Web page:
Kroger testing drone delivery service for small groceries, items in Ohio

Kroger is testing a drone-based grocery delivery service with tech company Drone Express. (The Kroger Co.)

Note:  A pilot (or pilot program) is a test, or trial. It is an initial small-scale implementation that is used to prove the viability of a project idea. A pilot program lets you test things out on a small scale to ensure its success.

(by Cortney Moore, FoxBusiness) — Kroger is testing grocery delivery with drones.

The regional supermarket chain announced it is launching a “drone delivery pilot” this spring in two Ohio cities: Cincinnati and Monroe. According to a company release, the autonomous drones will be manufactured by Drone Express, a local delivery business under TELEGRID Technologies, Inc.

Through Kroger’s pilot program, residents in Cincinnati and Monroe will be able to place online orders…and have their packages delivered straight to their smartphone’s geolocation. This feature will reportedly help customers to get supplies while they are outside and don’t have an exact address to provide, whether it be a park, beach or yard.

At this point in time, Drone Express drones can carry packages that are around five pounds. Customers who are ordering small items that don’t exceed this weight limit should not have an issue in receiving their orders. Kroger’s company released lists including baby care supplies, over-the-counter medications and s’mores kits as examples for customers who are trying to get eligible drone deliveries.

Kroger says the drones will be able to deliver goods “within as little as 15 minutes.”

“Kroger’s new drone delivery pilot is part of the evolution of our rapidly growing and innovative e-commerce business – which includes pickup, delivery, and ship and reached more than $10 billion in sales in 2020,” Kroger’s Group Vice President of Product experience Jody Kalmbach said, in a statement.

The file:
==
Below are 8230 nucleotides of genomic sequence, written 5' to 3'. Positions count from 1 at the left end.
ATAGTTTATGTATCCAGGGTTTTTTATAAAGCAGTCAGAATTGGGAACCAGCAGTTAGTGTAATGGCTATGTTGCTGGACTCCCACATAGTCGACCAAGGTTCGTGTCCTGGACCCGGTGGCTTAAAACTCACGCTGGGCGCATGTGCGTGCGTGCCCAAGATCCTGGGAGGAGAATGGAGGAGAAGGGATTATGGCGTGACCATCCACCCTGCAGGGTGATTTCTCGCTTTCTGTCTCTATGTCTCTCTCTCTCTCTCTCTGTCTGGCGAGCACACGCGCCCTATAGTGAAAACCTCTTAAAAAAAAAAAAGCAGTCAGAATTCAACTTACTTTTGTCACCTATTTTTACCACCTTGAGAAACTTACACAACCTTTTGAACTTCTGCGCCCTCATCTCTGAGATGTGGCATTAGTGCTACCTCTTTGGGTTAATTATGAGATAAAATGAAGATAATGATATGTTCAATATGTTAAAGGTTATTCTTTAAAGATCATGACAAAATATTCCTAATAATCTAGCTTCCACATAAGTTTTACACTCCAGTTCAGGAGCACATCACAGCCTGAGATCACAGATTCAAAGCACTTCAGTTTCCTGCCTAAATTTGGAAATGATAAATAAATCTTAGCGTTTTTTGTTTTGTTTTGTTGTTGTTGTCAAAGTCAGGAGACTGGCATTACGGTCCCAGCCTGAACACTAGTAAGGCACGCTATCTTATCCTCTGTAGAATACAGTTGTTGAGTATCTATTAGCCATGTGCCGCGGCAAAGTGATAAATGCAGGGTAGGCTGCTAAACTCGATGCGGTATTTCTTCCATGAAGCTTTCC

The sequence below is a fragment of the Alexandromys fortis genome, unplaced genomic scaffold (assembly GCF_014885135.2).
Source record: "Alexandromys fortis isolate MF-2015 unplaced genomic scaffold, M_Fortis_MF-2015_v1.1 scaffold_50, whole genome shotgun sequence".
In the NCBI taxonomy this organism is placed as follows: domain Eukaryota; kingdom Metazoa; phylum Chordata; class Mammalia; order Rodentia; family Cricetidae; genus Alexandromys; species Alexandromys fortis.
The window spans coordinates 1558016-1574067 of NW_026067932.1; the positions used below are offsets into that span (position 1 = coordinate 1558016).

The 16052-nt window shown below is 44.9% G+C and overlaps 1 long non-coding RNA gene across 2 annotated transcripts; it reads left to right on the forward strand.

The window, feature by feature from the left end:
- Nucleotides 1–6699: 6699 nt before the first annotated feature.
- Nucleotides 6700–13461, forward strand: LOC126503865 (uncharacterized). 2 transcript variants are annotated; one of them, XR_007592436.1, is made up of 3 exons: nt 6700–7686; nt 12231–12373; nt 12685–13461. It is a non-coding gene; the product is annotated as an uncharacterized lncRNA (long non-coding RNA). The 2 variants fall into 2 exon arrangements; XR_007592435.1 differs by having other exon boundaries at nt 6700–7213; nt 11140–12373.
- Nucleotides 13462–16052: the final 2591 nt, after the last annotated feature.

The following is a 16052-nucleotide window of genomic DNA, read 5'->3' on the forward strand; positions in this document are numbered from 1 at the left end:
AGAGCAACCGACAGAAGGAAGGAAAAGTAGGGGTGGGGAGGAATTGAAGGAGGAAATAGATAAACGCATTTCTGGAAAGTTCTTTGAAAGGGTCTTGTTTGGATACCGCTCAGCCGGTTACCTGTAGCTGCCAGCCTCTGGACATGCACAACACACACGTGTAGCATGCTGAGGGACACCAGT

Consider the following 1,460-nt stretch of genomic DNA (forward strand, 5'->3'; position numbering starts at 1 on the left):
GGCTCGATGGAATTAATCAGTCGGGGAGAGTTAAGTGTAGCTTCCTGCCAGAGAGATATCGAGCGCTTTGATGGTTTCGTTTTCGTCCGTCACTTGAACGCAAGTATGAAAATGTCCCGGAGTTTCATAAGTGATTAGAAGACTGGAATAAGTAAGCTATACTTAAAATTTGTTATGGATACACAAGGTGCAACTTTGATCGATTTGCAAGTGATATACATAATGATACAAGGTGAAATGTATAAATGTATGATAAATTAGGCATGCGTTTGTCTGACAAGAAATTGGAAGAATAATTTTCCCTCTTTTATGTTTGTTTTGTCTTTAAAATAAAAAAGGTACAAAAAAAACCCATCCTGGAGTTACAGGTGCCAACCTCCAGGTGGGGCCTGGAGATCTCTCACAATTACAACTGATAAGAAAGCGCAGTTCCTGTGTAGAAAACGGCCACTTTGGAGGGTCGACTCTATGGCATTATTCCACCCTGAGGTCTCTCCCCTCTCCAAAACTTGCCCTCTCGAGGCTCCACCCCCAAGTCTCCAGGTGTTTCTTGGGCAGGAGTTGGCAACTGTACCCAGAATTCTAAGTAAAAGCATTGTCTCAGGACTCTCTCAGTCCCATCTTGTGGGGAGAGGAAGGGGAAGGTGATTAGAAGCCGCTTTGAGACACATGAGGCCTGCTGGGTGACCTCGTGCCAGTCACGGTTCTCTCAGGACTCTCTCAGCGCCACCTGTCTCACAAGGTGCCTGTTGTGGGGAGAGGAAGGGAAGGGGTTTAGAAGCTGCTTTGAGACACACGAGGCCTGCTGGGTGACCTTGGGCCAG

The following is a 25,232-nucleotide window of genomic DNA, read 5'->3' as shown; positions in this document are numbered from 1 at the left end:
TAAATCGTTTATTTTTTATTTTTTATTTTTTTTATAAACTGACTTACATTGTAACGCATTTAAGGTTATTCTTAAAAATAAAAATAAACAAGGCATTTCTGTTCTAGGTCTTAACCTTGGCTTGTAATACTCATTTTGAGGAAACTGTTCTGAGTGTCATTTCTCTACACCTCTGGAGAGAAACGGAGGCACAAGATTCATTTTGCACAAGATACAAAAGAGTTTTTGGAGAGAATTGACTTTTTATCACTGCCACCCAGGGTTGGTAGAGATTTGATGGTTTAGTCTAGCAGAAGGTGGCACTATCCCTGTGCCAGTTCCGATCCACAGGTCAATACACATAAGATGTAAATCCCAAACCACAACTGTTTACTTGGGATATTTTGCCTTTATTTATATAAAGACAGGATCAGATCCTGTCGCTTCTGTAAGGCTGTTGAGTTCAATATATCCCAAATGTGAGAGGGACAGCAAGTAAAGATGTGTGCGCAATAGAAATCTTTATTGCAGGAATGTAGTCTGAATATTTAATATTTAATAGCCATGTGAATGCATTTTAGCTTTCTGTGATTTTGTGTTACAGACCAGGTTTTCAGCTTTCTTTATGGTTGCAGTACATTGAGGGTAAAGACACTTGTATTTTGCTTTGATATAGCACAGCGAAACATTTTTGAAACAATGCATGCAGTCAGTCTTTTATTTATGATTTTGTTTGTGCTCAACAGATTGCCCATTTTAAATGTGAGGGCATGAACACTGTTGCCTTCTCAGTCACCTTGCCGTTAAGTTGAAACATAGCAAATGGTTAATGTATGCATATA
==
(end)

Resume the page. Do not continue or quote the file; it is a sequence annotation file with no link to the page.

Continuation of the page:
“The pilot reinforces the importance of flexibility and immediacy to customers, powered by modern, cost-effective, and efficient last-mile solutions,” Kalmbach added. “We’re excited to test drone delivery and gain insights that will inform expansion plans as well as future customer solutions.”

Test flights will be conducted in early May by Drone Express. The launch site will be near the Kroger Marketplace in Centerville, Ohio – located at 1095 South Main Street.

A second pilot is said to be scheduled for summer at Kroger’s subsidiary Ralphs, a supermarket chain that operates in Southern California.

While drone delivery seems to be the latest tech innovation Kroger is exploring, the company has been building up autonomous systems to help with online demand.

In July 2020, Kroger began building a distribution center in Frederick, Md. that reportedly uses “advanced robotics” to fulfill online orders for those who live in the Washington, D.C. metro area. The autonomous system developed by the British tech company Ocado Solutions allows robotic packers to sort and prepare grocery orders with minimal human interaction.

Published at FoxBusiness .com. Reprinted here for educational purposes only. May not be reproduced on other websites without permission.


1. The first paragraph of a news article should answer the questions who, what, where and when. (In this article, 1st and 2nd paragraphs). List the who, what, where and when of this news item. (NOTE: The remainder of a news article provides details on the why and/or how.)

2. To what location can a customer’s order be delivered? How does it make Kroger’s delivery service unique?

3. a) How will orders be limited with this initial drone delivery service?
b) What types of items does the grocery chain expect customers to buy using the drone service?

4. Where/when will Kroger conduct a second pilot program?

5. a) Define autonomous as used in the article.
b) Describe Kroger’s autonomous system currently being used in Maryland.

6. a) How successful do you think Kroger’s drone delivery program will be? Explain your answer.
b) What would your reaction be to tens or hundreds of people near you at a park or beach receiving deliveries by drone?
c) What potential problem do you think could arise if the service is very successful and other companies implement similar programs?

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